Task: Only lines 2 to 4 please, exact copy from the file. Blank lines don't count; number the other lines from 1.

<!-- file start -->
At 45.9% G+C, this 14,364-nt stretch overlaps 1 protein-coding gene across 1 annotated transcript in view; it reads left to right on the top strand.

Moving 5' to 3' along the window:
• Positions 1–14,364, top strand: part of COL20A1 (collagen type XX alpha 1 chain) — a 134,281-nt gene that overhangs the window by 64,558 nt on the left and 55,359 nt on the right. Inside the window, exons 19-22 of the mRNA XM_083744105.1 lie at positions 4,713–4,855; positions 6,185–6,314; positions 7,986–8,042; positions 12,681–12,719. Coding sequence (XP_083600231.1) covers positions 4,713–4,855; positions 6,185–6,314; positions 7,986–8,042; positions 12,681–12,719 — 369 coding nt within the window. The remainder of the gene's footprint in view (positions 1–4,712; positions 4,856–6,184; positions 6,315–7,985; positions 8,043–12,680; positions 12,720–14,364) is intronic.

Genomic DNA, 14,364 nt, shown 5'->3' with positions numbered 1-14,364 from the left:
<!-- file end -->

Moving 5' to 3' along the window:
• Positions 1–14,364, top strand: part of COL20A1 (collagen type XX alpha 1 chain) — a 134,281-nt gene that overhangs the window by 64,558 nt on the left and 55,359 nt on the right. Inside the window, exons 19-22 of the mRNA XM_083744105.1 lie at positions 4,713–4,855; positions 6,185–6,314; positions 7,986–8,042; positions 12,681–12,719. Coding sequence (XP_083600231.1) covers positions 4,713–4,855; positions 6,185–6,314; positions 7,986–8,042; positions 12,681–12,719 — 369 coding nt within the window. The remainder of the gene's footprint in view (positions 1–4,712; positions 4,856–6,184; positions 6,315–7,985; positions 8,043–12,680; positions 12,720–14,364) is intronic.

Genomic DNA, 14,364 nt, shown 5'->3' with positions numbered 1-14,364 from the left: